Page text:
Michigan State coach Mark Dantonio, left, and Wisconsin head coach Bret Bielema pose with the Big Ten championship trophy during a news conference in Indianapolis, on Friday. Michigan State is scheduled to face Wisconsin in the Big Ten Championship game on Saturday.
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INDIANAPOLIS — When the Michigan State football team kicks off against Wisconsin on Saturday night in the inaugural Big Ten championship game, it will try to achieve something beyond its first Rose Bowl berth in 24 years.
In winning, the 11th-ranked Spartans would reach the finish line in their journey to burn off negative labels that have been brought on by years of late season collapses, fourth quarter gag jobs, and an inability to follow up productive seasons with more.
Even now, after MSU won the Legends division and secured back-to-back 10-win seasons, people are not convinced. Wisconsin, a team the Spartans beat six weeks ago, is a 9.5-point favorite. Kickoff is set for 8:17 p.m. inside the weather-sheltered Lucas Oil Stadium. To the winner goes the Big Ten’s bid in the Rose Bowl, which MSU hasn’t snagged since the 1987 season. The 15th-ranked Badgers (10-2, 6-2) are seeking their second straight Rose Bowl appearance after grabbing it last year in a tiebreaker with fellow Big Ten champs Michigan State and Ohio State.
“I think we’re changing perceptions as we go,” fifth-year coach Mark Dantonio said.
In its 13 games, MSU hasn’t been favored six times. Its three wins as an underdog came in a daunting three-game stretch in October against Ohio State, Michigan, and Wisconsin, whom the Spartans took out with a hail mary on the final play in a 37-31 win on Oct. 22. It was MSU’s third win in four tries against the Badgers, and because of a scheduling quirk, the last two were played in East Lansing.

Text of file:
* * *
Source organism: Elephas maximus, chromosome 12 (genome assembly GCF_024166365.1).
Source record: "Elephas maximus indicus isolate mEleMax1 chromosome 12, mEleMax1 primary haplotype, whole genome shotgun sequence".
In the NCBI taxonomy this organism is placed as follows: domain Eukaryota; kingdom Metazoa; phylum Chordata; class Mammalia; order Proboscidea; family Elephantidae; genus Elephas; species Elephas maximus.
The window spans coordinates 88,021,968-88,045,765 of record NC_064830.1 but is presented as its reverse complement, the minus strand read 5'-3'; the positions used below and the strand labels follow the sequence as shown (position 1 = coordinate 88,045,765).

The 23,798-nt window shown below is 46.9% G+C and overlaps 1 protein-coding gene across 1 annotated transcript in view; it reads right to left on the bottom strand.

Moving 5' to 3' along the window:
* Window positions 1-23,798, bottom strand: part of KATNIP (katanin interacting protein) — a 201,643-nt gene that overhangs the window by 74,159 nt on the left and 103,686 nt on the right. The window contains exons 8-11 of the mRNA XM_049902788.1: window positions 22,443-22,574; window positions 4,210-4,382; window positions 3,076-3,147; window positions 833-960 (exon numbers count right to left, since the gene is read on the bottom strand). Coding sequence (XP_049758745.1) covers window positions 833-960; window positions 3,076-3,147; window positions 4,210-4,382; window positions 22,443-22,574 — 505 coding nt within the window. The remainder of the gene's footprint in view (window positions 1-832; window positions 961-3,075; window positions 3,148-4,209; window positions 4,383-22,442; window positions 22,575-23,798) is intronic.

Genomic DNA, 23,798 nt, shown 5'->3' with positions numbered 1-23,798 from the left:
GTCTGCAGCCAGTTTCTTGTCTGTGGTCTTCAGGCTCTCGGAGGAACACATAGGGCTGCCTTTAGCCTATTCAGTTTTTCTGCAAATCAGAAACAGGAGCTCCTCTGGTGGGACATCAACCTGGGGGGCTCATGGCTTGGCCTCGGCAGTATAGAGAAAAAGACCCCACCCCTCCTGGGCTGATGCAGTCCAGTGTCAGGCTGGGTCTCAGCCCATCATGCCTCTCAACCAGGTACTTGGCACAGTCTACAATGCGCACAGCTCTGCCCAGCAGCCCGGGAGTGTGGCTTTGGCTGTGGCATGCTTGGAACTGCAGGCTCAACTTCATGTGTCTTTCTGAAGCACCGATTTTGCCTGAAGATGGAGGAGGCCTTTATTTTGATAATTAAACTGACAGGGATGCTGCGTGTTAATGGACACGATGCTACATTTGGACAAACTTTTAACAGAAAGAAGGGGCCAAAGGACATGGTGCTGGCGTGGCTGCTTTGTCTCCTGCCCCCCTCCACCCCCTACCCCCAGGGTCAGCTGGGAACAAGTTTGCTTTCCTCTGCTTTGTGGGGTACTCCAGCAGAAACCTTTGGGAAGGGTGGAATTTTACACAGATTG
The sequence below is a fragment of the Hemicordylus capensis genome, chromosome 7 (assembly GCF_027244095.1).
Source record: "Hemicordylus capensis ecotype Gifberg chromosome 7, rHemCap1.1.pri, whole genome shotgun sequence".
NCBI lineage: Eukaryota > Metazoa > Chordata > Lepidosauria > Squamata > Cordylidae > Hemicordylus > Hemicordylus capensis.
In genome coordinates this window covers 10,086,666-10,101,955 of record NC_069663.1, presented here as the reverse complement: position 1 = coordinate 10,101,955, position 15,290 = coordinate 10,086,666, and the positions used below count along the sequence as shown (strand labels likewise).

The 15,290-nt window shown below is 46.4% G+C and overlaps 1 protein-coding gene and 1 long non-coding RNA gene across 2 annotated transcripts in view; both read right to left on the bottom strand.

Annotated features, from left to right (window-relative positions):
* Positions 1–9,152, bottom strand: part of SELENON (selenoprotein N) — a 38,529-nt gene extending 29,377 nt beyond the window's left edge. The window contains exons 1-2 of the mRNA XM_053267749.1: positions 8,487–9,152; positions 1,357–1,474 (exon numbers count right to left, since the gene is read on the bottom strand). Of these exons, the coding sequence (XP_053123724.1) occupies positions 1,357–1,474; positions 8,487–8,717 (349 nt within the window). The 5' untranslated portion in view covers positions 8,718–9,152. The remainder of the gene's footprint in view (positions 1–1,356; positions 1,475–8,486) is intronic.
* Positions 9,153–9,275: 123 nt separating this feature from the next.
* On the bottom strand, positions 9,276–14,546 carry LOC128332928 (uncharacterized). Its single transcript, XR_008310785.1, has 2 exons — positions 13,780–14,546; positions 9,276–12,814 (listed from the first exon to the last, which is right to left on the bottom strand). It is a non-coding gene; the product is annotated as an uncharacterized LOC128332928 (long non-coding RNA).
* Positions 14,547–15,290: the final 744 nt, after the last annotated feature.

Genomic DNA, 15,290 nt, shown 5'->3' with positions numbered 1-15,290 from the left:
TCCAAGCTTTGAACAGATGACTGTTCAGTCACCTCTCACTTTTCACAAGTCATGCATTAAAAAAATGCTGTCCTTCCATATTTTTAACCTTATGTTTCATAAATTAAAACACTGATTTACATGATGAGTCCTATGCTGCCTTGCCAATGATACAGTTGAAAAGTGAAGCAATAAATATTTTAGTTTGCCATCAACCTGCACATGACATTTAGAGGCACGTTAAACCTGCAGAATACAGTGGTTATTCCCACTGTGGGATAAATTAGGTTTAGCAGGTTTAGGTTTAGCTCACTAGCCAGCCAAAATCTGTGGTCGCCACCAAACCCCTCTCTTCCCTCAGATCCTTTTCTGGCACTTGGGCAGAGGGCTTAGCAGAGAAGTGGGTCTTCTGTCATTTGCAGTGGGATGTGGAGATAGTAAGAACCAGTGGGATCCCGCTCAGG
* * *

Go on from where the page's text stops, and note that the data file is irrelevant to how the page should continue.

Even TV has failed to show love. A Nov. 12 win at Iowa that determined the leader in the division was aired at noon on ESPN2, so that Michigan’s game at Illinois would get the more desirable 3:30 p.m. treatment on ABC. The Spartans had beaten UM for the fourth straight year.
Addressing a room of reporters at the stadium Friday, Dantonio said he hopes his team is “erasing that thought process” of being perceived as a flawed program.
“As far as being underdogs ... we’re sort of unfazed by it,” he said. “I tell our players don’t worry about what the so called experts say. The experts are in that locker room and they’re their coaches. We’re the people that study that football film. We’re the people who have to go out and play it and live it, and in Wisconsin’s locker room, they’re the experts.”
Dantonio, a former Ohio State defensive coordinator, is big into using subliminal messages to motivate his players. When the Spartans arrived to practice this week, each was greeted by a rose sitting in his locker. Dantonio also issued them pieces of a rock that offensive line coach Mark Staten took from outside Rose Bowl Stadium this summer on a recruiting visit.
“We’ll do whatever it takes to keep that focus in front of them,” Dantonio said.
If Saturday’s game is half as exciting as the regular season match up, it’ll be enjoyable. Both teams blew 14-point leads — Wisconsin early, and MSU late — and combined for 28 fourth-quarter points. When Wisconsin rallied to tie the game with 3:09 remaining after touchdown runs by Montee Ball and Russell Wilson, the Spartans responded with a miraculous game-winning drive that won’t soon be forgotten. On the final play, senior quarterback Kirk Cousins rolled to his right, and under pressure, heaved a ball near the goal line. Wisconsin’s Jared Abbrederis jumped and stretched his arms but came up about an inch short of changing the ball’s trajectory. Instead the ball bounced off of the helmet visor of MSU’s receiver B.J. Cunningham and into the hands of tight end, and former quarterback, Keith Nichol at the 1-yard line. Nichol buried his head and muscled forward, barely crossing the goal line with the nose of the football.
Wisconsin coach Bret Bielema said he’s looking forward to a rematch at a neutral site.
“I think it’s probably a thing of respect,” Bielema said. “I think our kids respect Michigan State and the way they play the game.”
On Saturday, perhaps the rest of the nation will too.
Contact Ryan Autullo at: firstname.lastname@example.org, 419-724-6160 or on Twitter @RyanAutullo.